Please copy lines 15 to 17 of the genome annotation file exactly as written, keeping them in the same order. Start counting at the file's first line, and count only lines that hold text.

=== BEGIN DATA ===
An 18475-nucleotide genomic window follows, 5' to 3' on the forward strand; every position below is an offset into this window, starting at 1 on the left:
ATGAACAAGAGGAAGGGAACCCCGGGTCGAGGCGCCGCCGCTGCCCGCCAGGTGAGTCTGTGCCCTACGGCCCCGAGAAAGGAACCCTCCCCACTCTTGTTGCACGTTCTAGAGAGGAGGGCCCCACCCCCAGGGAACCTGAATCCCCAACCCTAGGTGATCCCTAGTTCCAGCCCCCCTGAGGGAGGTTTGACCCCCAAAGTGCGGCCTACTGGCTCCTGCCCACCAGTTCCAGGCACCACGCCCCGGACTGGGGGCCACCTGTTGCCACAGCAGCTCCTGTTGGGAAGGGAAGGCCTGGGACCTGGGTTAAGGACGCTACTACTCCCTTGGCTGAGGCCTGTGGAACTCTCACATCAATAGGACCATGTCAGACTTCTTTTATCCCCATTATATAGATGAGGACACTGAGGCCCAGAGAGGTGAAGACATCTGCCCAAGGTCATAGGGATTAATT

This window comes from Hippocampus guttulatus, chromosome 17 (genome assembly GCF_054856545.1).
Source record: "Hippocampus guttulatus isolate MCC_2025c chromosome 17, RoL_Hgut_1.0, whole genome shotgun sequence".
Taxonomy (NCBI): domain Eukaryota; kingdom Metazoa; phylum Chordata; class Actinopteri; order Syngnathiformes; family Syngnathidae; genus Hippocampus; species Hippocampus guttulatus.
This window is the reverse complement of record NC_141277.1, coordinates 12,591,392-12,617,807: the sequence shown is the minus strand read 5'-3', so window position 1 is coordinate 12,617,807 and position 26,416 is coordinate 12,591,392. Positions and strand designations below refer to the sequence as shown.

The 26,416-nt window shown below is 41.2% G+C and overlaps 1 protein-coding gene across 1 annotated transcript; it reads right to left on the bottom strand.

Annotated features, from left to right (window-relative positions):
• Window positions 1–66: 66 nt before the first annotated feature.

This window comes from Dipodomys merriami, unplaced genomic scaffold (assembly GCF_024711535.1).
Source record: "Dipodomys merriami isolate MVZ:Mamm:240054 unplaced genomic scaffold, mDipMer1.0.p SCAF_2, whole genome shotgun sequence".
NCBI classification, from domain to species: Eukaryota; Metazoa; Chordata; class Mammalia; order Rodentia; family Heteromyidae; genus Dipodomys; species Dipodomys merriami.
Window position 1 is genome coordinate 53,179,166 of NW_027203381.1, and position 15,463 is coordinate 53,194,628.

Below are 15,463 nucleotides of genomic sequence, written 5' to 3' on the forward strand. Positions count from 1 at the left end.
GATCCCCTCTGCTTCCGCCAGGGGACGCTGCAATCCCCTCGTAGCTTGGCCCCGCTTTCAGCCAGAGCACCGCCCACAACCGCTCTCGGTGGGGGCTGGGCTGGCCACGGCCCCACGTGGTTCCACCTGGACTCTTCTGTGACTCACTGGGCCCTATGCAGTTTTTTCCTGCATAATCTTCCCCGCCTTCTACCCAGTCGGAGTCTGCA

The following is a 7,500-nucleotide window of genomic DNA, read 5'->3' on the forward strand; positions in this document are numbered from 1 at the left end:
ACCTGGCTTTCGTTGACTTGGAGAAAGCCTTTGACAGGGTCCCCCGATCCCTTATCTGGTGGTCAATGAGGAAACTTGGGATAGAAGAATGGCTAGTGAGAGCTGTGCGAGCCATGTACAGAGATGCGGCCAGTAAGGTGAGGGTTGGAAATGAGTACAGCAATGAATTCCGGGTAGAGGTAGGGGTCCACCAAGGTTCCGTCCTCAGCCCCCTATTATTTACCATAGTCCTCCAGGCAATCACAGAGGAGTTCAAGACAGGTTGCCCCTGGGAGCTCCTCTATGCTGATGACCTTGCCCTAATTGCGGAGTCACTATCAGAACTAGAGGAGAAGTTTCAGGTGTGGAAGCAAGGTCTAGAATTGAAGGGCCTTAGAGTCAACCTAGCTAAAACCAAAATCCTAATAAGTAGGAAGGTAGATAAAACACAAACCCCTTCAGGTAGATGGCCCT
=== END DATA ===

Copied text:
GATCCCCTCTGCTTCCGCCAGGGGACGCTGCAATCCCCTCGTAGCTTGGCCCCGCTTTCAGCCAGAGCACCGCCCACAACCGCTCTCGGTGGGGGCTGGGCTGGCCACGGCCCCACGTGGTTCCACCTGGACTCTTCTGTGACTCACTGGGCCCTATGCAGTTTTTTCCTGCATAATCTTCCCCGCCTTCTACCCAGTCGGAGTCTGCA

The following is a 7,500-nucleotide window of genomic DNA, read 5'->3' on the forward strand; positions in this document are numbered from 1 at the left end:
ACCTGGCTTTCGTTGACTTGGAGAAAGCCTTTGACAGGGTCCCCCGATCCCTTATCTGGTGGTCAATGAGGAAACTTGGGATAGAAGAATGGCTAGTGAGAGCTGTGCGAGCCATGTACAGAGATGCGGCCAGTAAGGTGAGGGTTGGAAATGAGTACAGCAATGAATTCCGGGTAGAGGTAGGGGTCCACCAAGGTTCCGTCCTCAGCCCCCTATTATTTACCATAGTCCTCCAGGCAATCACAGAGGAGTTCAAGACAGGTTGCCCCTGGGAGCTCCTCTATGCTGATGACCTTGCCCTAATTGCGGAGTCACTATCAGAACTAGAGGAGAAGTTTCAGGTGTGGAAGCAAGGTCTAGAATTGAAGGGCCTTAGAGTCAACCTAGCTAAAACCAAAATCCTAATAAGTAGGAAGGTAGATAAAACACAAACCCCTTCAGGTAGATGGCCCT